Shortly before the 2011 BIO International Convention, I had the opportunity to speak with South Dakota Governor Dennis Daugaard about his state’s growing biotech presence and his first visit to the world’s largest global event for the biotechnology industry.
Click the link below to listen to the podcast interview with Governor Daugaard.
On a similar note, J. Pat Costello of South Dakota Governor’s Office of Economic Development shares some updates and insights on what his state brings to the table when attracting and expanding life science companies:
Collaboration. Commitment. Innovation. Success. These are just a few of the words that come to mind when people are talking about the bioscience industry in South Dakota.
That’s because South Dakota puts the needs of business first. South Dakota has no corporate income tax, no business income tax, no personal property tax, no business inventory tax and no inheritance tax. When you make a profit in South Dakota, you keep that profit.
And South Dakotans know the meaning of hard work – and teamwork Collaboration has helped many companies in South Dakota succeed.
Take pharmaCline of Sioux Falls for example. This startup company is up and running thanks to strong company leadership, along with collaboration among state officials, city officials, the South Dakota Biotechnology Association and the State Chamber.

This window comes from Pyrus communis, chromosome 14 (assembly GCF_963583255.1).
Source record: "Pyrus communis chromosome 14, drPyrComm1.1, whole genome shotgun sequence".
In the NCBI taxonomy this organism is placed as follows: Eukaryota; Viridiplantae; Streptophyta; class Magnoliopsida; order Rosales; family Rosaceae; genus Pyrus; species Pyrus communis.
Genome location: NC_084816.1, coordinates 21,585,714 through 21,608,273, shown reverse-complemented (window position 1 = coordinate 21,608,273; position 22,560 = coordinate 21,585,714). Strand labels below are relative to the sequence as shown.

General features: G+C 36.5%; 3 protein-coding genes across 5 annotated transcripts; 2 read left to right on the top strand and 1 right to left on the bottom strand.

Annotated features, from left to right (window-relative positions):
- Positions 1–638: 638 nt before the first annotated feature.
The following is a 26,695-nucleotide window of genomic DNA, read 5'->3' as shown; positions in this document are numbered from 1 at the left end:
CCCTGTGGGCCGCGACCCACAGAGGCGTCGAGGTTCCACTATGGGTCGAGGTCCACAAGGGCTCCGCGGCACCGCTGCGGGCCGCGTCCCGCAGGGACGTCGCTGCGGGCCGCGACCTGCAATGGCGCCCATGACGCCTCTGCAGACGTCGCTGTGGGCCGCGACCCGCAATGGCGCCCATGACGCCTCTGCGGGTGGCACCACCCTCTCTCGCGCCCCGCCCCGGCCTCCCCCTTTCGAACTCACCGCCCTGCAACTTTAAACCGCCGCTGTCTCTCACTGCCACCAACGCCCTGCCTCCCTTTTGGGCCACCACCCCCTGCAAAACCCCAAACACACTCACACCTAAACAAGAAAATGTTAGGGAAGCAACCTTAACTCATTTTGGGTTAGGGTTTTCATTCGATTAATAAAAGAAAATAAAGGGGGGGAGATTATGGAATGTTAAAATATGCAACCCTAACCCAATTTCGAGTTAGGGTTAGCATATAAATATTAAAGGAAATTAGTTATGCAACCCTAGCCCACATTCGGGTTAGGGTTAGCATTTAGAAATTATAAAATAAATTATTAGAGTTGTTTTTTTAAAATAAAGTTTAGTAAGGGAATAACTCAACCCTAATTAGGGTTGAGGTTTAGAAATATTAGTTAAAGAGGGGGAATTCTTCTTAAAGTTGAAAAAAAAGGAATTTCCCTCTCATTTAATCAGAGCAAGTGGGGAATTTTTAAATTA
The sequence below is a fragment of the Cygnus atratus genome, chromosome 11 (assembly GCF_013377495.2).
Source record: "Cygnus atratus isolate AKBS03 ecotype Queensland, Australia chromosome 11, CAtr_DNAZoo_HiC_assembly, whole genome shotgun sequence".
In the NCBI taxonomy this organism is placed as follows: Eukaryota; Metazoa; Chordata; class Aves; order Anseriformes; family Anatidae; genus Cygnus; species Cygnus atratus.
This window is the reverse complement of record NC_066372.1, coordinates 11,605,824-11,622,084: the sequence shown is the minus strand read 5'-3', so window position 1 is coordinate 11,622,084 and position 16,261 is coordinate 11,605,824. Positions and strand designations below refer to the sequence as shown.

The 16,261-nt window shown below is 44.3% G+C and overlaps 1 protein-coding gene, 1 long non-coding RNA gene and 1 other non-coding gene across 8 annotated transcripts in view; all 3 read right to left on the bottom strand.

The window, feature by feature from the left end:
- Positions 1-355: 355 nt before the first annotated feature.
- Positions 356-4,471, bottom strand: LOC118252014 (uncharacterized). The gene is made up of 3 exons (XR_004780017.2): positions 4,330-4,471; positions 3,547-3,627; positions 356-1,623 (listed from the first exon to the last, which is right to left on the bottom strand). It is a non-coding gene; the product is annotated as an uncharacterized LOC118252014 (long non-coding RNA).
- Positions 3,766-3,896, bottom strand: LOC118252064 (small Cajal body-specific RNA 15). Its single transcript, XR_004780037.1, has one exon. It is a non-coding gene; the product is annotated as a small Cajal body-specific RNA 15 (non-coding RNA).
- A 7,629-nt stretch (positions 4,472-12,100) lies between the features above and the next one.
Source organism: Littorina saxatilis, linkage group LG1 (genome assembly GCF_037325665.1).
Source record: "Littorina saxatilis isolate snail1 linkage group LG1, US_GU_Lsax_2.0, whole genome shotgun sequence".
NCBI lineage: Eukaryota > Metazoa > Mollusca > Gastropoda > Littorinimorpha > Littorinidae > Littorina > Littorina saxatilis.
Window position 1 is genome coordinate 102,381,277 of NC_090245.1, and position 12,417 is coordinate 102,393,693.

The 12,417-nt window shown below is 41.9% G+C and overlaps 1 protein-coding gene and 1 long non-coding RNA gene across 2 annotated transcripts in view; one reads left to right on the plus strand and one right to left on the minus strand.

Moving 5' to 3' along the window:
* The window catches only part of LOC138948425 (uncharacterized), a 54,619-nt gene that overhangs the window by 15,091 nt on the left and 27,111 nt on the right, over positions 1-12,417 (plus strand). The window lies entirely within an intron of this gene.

pharmaCline, which was recently named the Giant Vision Entrepreneur winner for 2011, is in the business of saving lives, healing wounds and preventing the spread of diseases. By using pharmaCline’s innovative, site-specific, drug delivery system, old medications are made new and put back into the toolbox of doctors and pharmacists everywhere.
In fact, the technology is so effective; it can be used to kill the top 12 pathogens in the United States.
For pharmaCline’s founder and CEO, Steven Keough, locating and headquartering his small biotech startup in South Dakota was the right decision.
“South Dakota achieved rankings in my scale – in my needs, for my small company – that were at the top across the board,” said Keough. “The overall business and tax environment were key to making a decision, he added.”
Another key was the presence of a strong statewide BIO Association. A strong BIO Association is a very powerful lobby, noting that the South Dakota Biotechnology Association has a vibrant outreach and education program.
For pharmaCline, its decision to come to South Dakota is working. In just a few short months, pharmaCline has had noted success. The company’s first product rollout is scheduled for the third quarter of 2011, and it has eight of its nine planned products listed with the FDA. Additionally, pharmaCline plans on hiring 39-40 people – most of whom will come from the Sioux Falls region.
“After narrowing down the number of states that were even contenders for starting a pharmaceutical company, it was liability issues and other less-than-top-tier issues that became really important – an integrated chamber of commerce; a business climate statewide; a short legislative session; infrastructure support; high-quality internet; high-quality aircraft capabilities and air facilities; high-quality roads; high-quality people – these are all reasons that led us to South Dakota, and we are glad we are here,” Keough concluded.